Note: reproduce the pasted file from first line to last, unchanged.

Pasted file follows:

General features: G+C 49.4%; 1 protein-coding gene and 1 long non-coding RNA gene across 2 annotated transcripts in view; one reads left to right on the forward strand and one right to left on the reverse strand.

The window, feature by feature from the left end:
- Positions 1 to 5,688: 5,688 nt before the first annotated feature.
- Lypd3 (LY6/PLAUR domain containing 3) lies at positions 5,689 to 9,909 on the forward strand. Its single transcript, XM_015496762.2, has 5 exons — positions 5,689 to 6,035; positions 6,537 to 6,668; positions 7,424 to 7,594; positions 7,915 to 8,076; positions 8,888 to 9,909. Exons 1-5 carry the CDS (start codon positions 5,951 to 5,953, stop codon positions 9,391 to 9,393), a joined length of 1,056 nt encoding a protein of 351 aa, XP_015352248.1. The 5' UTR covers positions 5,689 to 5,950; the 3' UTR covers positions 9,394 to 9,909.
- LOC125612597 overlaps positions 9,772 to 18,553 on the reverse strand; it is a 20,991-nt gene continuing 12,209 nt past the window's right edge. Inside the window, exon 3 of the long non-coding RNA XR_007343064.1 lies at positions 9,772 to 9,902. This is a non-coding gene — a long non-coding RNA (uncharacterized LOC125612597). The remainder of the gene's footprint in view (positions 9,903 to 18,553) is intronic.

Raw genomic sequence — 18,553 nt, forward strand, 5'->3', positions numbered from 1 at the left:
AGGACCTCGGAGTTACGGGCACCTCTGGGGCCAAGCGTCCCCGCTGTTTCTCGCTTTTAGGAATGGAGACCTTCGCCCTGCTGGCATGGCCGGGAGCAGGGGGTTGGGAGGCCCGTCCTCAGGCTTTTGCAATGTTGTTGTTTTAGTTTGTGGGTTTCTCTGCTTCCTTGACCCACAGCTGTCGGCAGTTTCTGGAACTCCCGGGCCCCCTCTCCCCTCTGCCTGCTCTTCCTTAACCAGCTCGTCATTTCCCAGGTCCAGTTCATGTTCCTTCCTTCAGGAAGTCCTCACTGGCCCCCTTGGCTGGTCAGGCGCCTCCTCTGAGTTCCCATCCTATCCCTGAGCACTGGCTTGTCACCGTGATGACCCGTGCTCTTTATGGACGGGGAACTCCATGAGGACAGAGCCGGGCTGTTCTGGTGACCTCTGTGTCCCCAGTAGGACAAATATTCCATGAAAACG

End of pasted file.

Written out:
General features: G+C 49.4%; 1 protein-coding gene and 1 long non-coding RNA gene across 2 annotated transcripts in view; one reads left to right on the forward strand and one right to left on the reverse strand.

The window, feature by feature from the left end:
- Positions 1 to 5,688: 5,688 nt before the first annotated feature.
- Lypd3 (LY6/PLAUR domain containing 3) lies at positions 5,689 to 9,909 on the forward strand. Its single transcript, XM_015496762.2, has 5 exons — positions 5,689 to 6,035; positions 6,537 to 6,668; positions 7,424 to 7,594; positions 7,915 to 8,076; positions 8,888 to 9,909. Exons 1-5 carry the CDS (start codon positions 5,951 to 5,953, stop codon positions 9,391 to 9,393), a joined length of 1,056 nt encoding a protein of 351 aa, XP_015352248.1. The 5' UTR covers positions 5,689 to 5,950; the 3' UTR covers positions 9,394 to 9,909.
- LOC125612597 overlaps positions 9,772 to 18,553 on the reverse strand; it is a 20,991-nt gene continuing 12,209 nt past the window's right edge. Inside the window, exon 3 of the long non-coding RNA XR_007343064.1 lies at positions 9,772 to 9,902. This is a non-coding gene — a long non-coding RNA (uncharacterized LOC125612597). The remainder of the gene's footprint in view (positions 9,903 to 18,553) is intronic.

Raw genomic sequence — 18,553 nt, forward strand, 5'->3', positions numbered from 1 at the left:
AGGACCTCGGAGTTACGGGCACCTCTGGGGCCAAGCGTCCCCGCTGTTTCTCGCTTTTAGGAATGGAGACCTTCGCCCTGCTGGCATGGCCGGGAGCAGGGGGTTGGGAGGCCCGTCCTCAGGCTTTTGCAATGTTGTTGTTTTAGTTTGTGGGTTTCTCTGCTTCCTTGACCCACAGCTGTCGGCAGTTTCTGGAACTCCCGGGCCCCCTCTCCCCTCTGCCTGCTCTTCCTTAACCAGCTCGTCATTTCCCAGGTCCAGTTCATGTTCCTTCCTTCAGGAAGTCCTCACTGGCCCCCTTGGCTGGTCAGGCGCCTCCTCTGAGTTCCCATCCTATCCCTGAGCACTGGCTTGTCACCGTGATGACCCGTGCTCTTTATGGACGGGGAACTCCATGAGGACAGAGCCGGGCTGTTCTGGTGACCTCTGTGTCCCCAGTAGGACAAATATTCCATGAAAACG